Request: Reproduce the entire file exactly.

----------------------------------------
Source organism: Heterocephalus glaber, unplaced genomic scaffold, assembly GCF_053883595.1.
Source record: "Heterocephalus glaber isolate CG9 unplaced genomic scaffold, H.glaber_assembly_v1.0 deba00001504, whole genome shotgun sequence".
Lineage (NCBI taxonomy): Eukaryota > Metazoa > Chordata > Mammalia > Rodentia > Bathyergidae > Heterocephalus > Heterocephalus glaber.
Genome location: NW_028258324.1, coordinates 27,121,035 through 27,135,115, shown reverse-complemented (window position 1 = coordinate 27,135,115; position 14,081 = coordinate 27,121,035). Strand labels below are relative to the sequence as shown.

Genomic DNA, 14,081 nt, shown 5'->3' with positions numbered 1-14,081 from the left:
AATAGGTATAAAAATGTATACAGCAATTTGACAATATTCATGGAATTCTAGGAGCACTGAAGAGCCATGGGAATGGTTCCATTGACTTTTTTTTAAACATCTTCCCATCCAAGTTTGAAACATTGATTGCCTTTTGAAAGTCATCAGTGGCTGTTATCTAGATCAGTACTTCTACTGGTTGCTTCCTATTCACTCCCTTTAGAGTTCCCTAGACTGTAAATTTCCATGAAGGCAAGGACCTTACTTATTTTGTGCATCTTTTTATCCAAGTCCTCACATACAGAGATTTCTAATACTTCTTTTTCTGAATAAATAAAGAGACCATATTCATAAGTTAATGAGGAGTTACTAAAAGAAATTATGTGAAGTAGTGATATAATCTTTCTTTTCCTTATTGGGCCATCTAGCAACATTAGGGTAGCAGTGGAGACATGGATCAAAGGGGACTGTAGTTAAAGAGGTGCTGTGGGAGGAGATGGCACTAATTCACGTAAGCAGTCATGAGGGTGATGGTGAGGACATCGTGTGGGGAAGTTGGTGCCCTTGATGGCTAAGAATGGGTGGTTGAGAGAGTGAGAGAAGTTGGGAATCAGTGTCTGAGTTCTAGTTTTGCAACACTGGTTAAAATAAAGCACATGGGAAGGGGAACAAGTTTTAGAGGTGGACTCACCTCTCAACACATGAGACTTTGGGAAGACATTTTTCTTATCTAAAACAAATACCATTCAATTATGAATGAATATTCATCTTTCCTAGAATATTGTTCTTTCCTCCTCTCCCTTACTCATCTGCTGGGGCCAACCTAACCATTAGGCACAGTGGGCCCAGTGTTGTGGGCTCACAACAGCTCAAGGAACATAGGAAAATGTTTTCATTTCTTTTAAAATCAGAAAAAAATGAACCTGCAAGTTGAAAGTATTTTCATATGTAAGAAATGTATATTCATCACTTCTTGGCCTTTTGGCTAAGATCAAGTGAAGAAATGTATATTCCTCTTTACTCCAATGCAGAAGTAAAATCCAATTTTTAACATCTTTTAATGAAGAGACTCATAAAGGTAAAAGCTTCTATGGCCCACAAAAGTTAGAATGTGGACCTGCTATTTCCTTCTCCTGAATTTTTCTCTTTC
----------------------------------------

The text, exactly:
Source organism: Heterocephalus glaber, unplaced genomic scaffold, assembly GCF_053883595.1.
Source record: "Heterocephalus glaber isolate CG9 unplaced genomic scaffold, H.glaber_assembly_v1.0 deba00001504, whole genome shotgun sequence".
Lineage (NCBI taxonomy): Eukaryota > Metazoa > Chordata > Mammalia > Rodentia > Bathyergidae > Heterocephalus > Heterocephalus glaber.
Genome location: NW_028258324.1, coordinates 27,121,035 through 27,135,115, shown reverse-complemented (window position 1 = coordinate 27,135,115; position 14,081 = coordinate 27,121,035). Strand labels below are relative to the sequence as shown.

Genomic DNA, 14,081 nt, shown 5'->3' with positions numbered 1-14,081 from the left:
AATAGGTATAAAAATGTATACAGCAATTTGACAATATTCATGGAATTCTAGGAGCACTGAAGAGCCATGGGAATGGTTCCATTGACTTTTTTTTAAACATCTTCCCATCCAAGTTTGAAACATTGATTGCCTTTTGAAAGTCATCAGTGGCTGTTATCTAGATCAGTACTTCTACTGGTTGCTTCCTATTCACTCCCTTTAGAGTTCCCTAGACTGTAAATTTCCATGAAGGCAAGGACCTTACTTATTTTGTGCATCTTTTTATCCAAGTCCTCACATACAGAGATTTCTAATACTTCTTTTTCTGAATAAATAAAGAGACCATATTCATAAGTTAATGAGGAGTTACTAAAAGAAATTATGTGAAGTAGTGATATAATCTTTCTTTTCCTTATTGGGCCATCTAGCAACATTAGGGTAGCAGTGGAGACATGGATCAAAGGGGACTGTAGTTAAAGAGGTGCTGTGGGAGGAGATGGCACTAATTCACGTAAGCAGTCATGAGGGTGATGGTGAGGACATCGTGTGGGGAAGTTGGTGCCCTTGATGGCTAAGAATGGGTGGTTGAGAGAGTGAGAGAAGTTGGGAATCAGTGTCTGAGTTCTAGTTTTGCAACACTGGTTAAAATAAAGCACATGGGAAGGGGAACAAGTTTTAGAGGTGGACTCACCTCTCAACACATGAGACTTTGGGAAGACATTTTTCTTATCTAAAACAAATACCATTCAATTATGAATGAATATTCATCTTTCCTAGAATATTGTTCTTTCCTCCTCTCCCTTACTCATCTGCTGGGGCCAACCTAACCATTAGGCACAGTGGGCCCAGTGTTGTGGGCTCACAACAGCTCAAGGAACATAGGAAAATGTTTTCATTTCTTTTAAAATCAGAAAAAAATGAACCTGCAAGTTGAAAGTATTTTCATATGTAAGAAATGTATATTCATCACTTCTTGGCCTTTTGGCTAAGATCAAGTGAAGAAATGTATATTCCTCTTTACTCCAATGCAGAAGTAAAATCCAATTTTTAACATCTTTTAATGAAGAGACTCATAAAGGTAAAAGCTTCTATGGCCCACAAAAGTTAGAATGTGGACCTGCTATTTCCTTCTCCTGAATTTTTCTCTTTC